Dime Bancorp earned $54.8 million in the first quarter, down 4.2% from a year earlier. Earnings per share were flat, at 49 cents.

Operating earnings grew 17.8%. Net income was dragged down by a $4.13 million premium the thrift had to pay to call $100 million of senior bonds in January, a spokesman said.

The thrift originated $7.1 billion of residential mortgages in the first quarter, down 26% from the fourth quarter.

Kevin T. Timmons, an analyst at First Albany Corp., said the thrift was "moving away from its reliance on residential mortgages." Its portfolio of home loans declined 4% from the end of 1998, to $8.5 billion, but its holdings of commercial real estate, consumer, and business loans increased 6%, to $4.1 billion.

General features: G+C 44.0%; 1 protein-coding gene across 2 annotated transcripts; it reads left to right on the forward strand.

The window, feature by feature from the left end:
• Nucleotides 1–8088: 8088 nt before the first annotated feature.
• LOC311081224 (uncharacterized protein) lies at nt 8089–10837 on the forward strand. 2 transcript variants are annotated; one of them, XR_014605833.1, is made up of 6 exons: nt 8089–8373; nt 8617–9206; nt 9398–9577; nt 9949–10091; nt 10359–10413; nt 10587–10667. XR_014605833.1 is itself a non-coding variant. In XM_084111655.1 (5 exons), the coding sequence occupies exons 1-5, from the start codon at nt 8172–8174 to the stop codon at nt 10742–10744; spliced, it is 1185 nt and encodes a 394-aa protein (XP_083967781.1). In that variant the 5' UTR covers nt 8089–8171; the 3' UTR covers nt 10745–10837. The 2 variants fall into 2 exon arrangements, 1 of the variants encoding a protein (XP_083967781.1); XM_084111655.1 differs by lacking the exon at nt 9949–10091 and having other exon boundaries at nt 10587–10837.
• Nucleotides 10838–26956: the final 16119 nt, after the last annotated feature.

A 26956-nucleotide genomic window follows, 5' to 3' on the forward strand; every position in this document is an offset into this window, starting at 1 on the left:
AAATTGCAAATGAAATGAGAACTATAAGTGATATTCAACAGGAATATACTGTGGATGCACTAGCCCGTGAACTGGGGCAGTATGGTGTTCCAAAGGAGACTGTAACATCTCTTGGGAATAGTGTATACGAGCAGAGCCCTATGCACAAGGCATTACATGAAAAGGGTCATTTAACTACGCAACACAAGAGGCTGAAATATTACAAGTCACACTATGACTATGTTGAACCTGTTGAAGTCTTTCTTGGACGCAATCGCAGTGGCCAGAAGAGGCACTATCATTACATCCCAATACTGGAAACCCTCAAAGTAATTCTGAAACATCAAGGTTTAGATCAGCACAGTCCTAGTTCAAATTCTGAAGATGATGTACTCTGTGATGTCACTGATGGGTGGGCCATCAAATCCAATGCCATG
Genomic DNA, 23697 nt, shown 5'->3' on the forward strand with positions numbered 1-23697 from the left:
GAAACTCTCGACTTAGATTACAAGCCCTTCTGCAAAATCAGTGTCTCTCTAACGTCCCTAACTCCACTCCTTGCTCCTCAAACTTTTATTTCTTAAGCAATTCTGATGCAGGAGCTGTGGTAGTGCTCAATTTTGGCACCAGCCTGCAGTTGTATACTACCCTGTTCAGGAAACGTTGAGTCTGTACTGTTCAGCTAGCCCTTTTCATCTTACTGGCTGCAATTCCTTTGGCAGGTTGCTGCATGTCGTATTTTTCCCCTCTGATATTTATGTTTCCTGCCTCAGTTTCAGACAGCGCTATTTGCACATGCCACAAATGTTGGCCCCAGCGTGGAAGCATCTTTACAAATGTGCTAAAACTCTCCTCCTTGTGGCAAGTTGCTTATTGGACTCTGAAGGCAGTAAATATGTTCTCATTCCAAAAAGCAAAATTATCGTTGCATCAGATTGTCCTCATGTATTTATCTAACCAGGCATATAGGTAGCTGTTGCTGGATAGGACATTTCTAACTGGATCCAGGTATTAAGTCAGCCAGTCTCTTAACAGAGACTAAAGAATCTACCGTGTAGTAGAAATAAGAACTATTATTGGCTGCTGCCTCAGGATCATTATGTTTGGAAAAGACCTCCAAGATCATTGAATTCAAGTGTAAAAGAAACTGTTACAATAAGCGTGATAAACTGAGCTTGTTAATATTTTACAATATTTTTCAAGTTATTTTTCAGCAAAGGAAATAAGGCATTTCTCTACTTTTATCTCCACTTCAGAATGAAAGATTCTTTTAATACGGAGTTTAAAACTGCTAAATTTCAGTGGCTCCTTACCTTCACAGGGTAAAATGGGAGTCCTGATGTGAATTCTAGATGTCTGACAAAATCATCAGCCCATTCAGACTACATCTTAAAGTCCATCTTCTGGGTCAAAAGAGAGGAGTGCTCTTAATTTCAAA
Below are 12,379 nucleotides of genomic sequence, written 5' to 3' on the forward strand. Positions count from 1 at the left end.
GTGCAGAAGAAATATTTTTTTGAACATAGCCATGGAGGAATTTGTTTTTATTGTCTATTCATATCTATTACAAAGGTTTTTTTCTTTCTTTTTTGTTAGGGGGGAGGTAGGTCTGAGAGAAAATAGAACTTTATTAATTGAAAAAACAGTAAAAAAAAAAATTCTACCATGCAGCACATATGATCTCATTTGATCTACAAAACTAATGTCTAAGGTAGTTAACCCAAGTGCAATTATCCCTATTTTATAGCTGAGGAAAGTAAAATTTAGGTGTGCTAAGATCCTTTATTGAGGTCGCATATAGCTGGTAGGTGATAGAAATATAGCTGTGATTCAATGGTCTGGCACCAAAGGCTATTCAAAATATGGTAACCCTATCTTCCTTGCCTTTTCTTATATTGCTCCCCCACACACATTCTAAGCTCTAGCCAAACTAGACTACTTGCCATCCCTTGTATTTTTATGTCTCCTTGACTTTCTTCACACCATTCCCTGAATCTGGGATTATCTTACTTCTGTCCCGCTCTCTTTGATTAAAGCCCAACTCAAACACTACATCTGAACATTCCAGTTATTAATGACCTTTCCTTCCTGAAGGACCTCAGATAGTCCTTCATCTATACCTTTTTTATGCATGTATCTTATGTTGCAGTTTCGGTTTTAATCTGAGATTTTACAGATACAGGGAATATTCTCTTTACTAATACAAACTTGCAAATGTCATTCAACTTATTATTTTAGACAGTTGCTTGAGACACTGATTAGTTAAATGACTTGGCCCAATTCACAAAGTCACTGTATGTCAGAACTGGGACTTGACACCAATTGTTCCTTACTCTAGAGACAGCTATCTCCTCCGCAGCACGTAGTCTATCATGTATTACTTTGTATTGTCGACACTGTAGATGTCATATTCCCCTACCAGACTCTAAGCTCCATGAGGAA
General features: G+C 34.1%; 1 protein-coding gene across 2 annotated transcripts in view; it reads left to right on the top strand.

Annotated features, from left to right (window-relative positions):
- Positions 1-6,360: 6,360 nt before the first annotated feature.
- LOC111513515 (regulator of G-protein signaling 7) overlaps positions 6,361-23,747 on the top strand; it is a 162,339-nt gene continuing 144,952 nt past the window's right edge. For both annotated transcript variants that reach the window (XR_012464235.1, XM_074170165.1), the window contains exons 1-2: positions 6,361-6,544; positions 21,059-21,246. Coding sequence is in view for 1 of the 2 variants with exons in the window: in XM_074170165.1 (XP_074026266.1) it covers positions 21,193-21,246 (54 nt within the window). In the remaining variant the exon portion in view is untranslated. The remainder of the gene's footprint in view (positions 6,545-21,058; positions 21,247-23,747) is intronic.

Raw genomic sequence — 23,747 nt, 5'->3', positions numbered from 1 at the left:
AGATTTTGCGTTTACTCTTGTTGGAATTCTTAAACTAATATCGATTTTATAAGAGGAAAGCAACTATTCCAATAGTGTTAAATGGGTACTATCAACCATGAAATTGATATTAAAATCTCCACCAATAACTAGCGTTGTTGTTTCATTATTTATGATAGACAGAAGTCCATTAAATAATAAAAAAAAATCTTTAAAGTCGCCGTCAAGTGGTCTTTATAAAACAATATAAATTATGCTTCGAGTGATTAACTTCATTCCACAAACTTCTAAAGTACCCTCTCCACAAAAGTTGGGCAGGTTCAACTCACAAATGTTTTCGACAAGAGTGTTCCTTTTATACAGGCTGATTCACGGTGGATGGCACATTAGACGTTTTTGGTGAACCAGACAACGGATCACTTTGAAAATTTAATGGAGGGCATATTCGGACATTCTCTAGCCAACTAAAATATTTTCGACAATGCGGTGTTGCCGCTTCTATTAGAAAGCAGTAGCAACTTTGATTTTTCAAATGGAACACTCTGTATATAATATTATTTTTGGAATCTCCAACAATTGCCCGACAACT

Dime's stock closed at $24 a share, off 1.8%.

The company appears to be capitalizing its mortgage servicing rights at a very high rate, analysts said. At the end of the first quarter, it serviced $32.5 billion of residential loans for other investors, of which it capitalized $891 million, or 2.74%.

"It's clearly large relative to (Dime's) portfolio," Mr. Timmons said. By comparison, at the end of last year, Washington Mutual Inc. serviced $52 billion for others but capitalized only $461 million, or 0.89%.

Though many believe that interest rates are more likely to go up than down, fears that if rates were to fall Dime would have to write down its servicing assets may be one reason why the stock fell Thursday, Mr. Timmons said.

The company also stressed its Internet banking efforts in its earnings release, and its stock may have felt the "backlash" against the recent run- up in Internet-related stocks, he suggested.

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